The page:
An Ohio man with an impending mental evaluation has turned himself in for having homicidal thoughts toward House Speaker John Boehner.
Michael Hoyt, resident of Cincinnati, is under arrest:
He is currently being held under a court order for mental evaluation and treatment, and U.S. Capitol Police and the FBI believe he “poses a current and ongoing credible threat” to Boehner, the complaint added.
These quotations are from the article below. We don’t know a lot about this case, other than what the Christian Science Monitor reports. Nevertheless, a few significant questions come to mind:
- Is this case a thought crime? Is it a pre-crime?
- Have you ever had homicidal thoughts? Have you ever heard anyone express them?
- This article suggests that having homicidal thoughts toward the Speaker of the House violates the law, whereas homicidal thoughts toward a less powerful person would not violate the law. Is that true?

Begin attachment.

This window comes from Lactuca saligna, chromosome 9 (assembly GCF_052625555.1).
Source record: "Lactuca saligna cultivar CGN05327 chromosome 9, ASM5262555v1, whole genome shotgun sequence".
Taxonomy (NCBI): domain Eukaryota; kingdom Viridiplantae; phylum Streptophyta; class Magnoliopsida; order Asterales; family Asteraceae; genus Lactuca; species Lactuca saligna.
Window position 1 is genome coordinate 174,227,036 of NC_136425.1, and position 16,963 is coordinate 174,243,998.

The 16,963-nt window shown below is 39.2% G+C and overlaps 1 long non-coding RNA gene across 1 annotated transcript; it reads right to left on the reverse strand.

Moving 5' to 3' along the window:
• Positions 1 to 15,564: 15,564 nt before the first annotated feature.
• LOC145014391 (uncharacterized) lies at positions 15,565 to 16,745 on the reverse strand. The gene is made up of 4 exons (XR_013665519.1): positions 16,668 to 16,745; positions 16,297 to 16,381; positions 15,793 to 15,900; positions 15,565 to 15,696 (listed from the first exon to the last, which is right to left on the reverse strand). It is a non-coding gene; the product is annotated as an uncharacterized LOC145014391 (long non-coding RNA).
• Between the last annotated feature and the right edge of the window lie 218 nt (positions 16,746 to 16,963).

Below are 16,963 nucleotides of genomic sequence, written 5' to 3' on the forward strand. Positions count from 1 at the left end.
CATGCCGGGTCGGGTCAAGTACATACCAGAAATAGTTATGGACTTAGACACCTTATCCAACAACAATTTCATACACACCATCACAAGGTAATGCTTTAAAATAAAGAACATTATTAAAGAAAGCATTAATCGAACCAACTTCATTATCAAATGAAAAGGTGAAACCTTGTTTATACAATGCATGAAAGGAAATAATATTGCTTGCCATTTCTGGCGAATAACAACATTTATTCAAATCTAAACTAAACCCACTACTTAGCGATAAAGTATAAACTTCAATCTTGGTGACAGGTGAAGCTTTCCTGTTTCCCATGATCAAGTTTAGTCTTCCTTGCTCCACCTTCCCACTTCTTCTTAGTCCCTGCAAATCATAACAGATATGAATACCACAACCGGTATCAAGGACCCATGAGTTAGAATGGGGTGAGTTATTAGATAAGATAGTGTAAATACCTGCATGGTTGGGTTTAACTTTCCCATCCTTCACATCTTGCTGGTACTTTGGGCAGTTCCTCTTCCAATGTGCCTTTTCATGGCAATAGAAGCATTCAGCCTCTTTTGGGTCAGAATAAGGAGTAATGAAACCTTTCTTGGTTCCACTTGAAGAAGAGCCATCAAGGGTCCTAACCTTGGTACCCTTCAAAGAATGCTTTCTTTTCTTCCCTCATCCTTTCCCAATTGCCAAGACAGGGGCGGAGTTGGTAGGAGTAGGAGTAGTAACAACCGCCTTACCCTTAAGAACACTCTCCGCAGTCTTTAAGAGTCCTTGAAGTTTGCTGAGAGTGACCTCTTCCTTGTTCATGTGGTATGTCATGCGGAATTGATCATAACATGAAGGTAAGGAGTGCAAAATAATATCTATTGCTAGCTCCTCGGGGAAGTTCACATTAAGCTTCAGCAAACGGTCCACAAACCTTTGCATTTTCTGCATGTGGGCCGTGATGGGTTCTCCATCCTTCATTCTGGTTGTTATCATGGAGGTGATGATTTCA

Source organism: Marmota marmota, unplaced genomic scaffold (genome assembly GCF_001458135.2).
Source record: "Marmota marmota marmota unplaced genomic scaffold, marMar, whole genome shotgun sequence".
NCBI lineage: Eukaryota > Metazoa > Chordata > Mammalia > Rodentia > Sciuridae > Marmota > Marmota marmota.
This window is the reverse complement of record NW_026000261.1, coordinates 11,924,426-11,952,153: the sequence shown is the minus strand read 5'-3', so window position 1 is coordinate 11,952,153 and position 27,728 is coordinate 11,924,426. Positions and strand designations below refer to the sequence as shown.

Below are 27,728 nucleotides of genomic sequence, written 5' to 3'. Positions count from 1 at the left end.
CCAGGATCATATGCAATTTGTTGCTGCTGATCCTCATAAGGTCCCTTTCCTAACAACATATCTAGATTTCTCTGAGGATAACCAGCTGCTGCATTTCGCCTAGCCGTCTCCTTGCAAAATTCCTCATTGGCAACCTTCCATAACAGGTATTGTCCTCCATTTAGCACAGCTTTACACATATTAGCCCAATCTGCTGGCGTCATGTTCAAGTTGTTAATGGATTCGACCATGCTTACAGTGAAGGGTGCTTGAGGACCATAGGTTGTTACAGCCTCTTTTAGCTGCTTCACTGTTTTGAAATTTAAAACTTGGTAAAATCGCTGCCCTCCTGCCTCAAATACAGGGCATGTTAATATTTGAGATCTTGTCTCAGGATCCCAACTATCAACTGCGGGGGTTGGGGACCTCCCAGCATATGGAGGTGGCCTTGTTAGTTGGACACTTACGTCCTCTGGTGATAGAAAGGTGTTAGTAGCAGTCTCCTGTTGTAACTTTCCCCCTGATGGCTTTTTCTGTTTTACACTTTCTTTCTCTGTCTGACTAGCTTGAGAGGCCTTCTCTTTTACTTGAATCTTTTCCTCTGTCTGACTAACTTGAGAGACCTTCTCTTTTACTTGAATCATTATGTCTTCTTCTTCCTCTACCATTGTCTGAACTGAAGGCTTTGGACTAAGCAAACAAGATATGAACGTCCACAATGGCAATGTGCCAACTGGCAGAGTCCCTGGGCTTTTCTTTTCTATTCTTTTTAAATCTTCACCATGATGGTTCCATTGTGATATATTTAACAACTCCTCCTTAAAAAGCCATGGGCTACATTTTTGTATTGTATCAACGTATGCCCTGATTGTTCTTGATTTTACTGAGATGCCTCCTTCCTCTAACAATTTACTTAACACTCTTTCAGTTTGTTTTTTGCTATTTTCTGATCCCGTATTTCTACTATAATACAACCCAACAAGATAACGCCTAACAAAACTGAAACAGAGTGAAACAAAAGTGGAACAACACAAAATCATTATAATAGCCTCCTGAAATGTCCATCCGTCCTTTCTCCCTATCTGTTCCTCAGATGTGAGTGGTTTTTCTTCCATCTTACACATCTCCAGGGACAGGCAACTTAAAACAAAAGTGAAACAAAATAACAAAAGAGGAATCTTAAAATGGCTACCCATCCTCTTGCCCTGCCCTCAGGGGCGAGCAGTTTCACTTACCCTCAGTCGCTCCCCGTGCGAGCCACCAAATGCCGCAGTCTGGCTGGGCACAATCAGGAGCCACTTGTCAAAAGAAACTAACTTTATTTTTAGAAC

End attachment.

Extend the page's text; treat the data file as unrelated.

- Is Michael Hoyt caught in the criminal justice system solely because the target of his homicidal thoughts, John Boehner, stands second in line for the presidency?
- What is the role of mental illness in pre-crime? Are people who have homicidal thoughts mentally ill, unstable, or a threat to others? Are they, ipso facto, subject to detention?